Fort Ward is a former Union Army installation now located in the city of Alexandria in the U.S. state of Virginia. It was the fifth largest fort built to defend Washington, D.C. in the American Civil War. It is currently well-preserved with 90-95% of its earthen walls intact.
Liberated slaves, also known as “contrabands”, helped build the defenses to protect Washington from invasion by Confederate forces during the Civil War. The Fort was named for the first Union naval officer to die in the war. Fort Ward never saw any attacks, and was dismantled in November 1865, though many African- Americans continued to live there into the 1900s.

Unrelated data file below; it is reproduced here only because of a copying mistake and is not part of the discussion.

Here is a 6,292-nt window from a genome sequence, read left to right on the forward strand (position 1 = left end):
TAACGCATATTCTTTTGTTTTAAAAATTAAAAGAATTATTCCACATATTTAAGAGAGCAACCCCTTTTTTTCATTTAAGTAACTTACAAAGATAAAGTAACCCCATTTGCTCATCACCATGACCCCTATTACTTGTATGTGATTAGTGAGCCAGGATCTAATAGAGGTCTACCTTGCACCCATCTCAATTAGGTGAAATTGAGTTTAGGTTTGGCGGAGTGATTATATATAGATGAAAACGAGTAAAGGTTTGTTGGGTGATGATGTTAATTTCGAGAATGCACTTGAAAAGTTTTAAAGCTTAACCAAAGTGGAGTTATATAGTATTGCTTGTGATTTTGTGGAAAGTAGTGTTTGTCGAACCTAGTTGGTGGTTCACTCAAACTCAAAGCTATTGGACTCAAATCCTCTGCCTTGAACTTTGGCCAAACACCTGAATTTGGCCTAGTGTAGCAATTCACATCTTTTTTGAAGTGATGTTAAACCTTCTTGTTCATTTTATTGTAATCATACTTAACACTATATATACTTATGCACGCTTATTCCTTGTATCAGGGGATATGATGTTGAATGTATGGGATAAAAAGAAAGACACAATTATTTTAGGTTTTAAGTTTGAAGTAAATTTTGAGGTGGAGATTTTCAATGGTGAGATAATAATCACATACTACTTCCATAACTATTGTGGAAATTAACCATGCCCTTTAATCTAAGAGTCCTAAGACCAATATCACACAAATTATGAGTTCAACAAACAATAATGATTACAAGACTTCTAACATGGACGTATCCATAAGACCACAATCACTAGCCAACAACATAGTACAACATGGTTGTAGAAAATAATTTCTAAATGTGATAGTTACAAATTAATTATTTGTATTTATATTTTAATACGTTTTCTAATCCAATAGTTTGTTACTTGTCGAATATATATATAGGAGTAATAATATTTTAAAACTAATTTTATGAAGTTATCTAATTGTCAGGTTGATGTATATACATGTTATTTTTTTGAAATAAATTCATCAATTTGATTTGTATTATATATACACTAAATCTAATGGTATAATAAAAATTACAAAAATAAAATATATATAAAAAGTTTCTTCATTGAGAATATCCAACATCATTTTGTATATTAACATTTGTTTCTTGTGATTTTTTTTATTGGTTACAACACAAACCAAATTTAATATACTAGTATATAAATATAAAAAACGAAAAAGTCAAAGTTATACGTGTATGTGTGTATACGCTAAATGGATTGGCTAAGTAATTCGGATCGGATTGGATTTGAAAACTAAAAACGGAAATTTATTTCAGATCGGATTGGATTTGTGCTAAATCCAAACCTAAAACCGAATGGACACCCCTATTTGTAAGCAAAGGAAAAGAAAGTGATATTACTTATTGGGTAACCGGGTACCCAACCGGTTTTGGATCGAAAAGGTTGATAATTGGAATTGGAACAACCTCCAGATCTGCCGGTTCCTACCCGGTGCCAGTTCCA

The fort is now a part of the City of Alexandria's 45-acre (18-ha) Fort Ward Museum and Historic Site adjacent to Braddock Road, and the museum offers rotating exhibits on American Civil War subjects and a Civil War library. It is listed on the National Register of Historic Places and hosts Civil War and Revolutionary War reenactments. The historic area now includes a museum, an Officer’s Hut, Ceremonial Gate, and reconstructed northwest bastion. The site can be found at 4301 West Braddock in Alexandria, Virginia.